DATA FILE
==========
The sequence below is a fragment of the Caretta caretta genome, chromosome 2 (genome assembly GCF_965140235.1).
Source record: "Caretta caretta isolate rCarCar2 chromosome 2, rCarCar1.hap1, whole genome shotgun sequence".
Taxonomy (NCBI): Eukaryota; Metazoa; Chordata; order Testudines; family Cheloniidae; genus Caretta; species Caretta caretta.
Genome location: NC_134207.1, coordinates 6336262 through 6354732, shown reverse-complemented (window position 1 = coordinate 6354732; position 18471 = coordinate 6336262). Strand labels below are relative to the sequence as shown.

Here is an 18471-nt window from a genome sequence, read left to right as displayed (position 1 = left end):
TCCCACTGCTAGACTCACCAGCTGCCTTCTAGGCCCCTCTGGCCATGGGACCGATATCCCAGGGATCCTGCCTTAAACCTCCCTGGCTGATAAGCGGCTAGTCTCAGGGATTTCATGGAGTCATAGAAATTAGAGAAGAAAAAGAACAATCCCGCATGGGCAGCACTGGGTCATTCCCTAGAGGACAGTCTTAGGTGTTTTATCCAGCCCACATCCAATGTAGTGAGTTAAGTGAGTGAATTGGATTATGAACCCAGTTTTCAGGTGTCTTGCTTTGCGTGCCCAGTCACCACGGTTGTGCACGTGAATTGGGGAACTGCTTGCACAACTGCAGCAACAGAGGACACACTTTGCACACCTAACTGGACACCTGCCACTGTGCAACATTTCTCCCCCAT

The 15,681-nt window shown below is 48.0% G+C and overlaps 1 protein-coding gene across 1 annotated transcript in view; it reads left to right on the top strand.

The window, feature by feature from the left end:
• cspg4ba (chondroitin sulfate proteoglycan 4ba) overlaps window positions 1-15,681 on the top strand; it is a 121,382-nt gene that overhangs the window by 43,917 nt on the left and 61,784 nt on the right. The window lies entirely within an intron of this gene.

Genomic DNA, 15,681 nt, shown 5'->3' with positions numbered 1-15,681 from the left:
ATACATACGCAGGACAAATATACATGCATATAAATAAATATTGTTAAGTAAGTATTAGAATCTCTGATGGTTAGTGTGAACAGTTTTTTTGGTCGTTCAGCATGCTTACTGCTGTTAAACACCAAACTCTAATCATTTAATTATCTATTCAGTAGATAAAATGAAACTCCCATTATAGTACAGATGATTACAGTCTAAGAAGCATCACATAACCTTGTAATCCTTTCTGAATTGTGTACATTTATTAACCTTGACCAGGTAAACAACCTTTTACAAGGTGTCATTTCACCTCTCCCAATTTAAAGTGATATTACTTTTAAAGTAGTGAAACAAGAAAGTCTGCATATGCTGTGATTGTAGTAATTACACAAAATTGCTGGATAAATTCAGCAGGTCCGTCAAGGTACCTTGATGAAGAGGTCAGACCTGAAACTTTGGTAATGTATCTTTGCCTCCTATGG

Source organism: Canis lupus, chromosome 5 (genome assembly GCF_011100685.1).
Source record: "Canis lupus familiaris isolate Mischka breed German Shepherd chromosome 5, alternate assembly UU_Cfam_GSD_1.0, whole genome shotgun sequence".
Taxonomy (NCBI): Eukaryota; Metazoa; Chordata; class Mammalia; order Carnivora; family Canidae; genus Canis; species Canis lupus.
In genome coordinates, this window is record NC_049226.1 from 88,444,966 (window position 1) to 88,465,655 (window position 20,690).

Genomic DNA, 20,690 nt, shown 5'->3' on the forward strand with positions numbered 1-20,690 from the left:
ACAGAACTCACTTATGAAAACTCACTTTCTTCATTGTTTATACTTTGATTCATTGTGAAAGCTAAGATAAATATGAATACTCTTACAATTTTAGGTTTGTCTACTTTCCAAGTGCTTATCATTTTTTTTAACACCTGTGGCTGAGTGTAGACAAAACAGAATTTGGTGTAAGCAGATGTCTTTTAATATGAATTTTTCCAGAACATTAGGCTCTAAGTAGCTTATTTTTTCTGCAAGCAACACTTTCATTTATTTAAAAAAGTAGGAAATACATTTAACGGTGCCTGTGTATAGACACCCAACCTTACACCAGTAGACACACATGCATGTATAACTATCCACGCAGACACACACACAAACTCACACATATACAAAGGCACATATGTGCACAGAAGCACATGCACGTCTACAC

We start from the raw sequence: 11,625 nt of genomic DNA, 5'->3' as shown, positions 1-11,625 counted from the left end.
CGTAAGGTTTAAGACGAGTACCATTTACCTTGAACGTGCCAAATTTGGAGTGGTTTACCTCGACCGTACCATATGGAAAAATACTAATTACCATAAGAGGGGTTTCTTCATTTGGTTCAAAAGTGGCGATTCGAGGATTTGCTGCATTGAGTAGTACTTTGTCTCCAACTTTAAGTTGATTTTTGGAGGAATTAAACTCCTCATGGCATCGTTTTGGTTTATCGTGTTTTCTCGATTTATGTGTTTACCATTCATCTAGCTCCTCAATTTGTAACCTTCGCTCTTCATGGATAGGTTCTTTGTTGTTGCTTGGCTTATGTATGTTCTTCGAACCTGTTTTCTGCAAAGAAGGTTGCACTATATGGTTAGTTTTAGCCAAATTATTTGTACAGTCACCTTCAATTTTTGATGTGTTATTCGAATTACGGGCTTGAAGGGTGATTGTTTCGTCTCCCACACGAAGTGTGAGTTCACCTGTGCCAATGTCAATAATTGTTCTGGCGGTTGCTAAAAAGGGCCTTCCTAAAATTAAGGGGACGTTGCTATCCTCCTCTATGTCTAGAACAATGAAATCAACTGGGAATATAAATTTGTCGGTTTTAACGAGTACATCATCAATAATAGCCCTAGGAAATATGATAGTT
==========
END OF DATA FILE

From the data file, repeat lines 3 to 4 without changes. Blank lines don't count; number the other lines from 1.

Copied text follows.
Taxonomy (NCBI): Eukaryota; Metazoa; Chordata; order Testudines; family Cheloniidae; genus Caretta; species Caretta caretta.
Genome location: NC_134207.1, coordinates 6336262 through 6354732, shown reverse-complemented (window position 1 = coordinate 6354732; position 18471 = coordinate 6336262). Strand labels below are relative to the sequence as shown.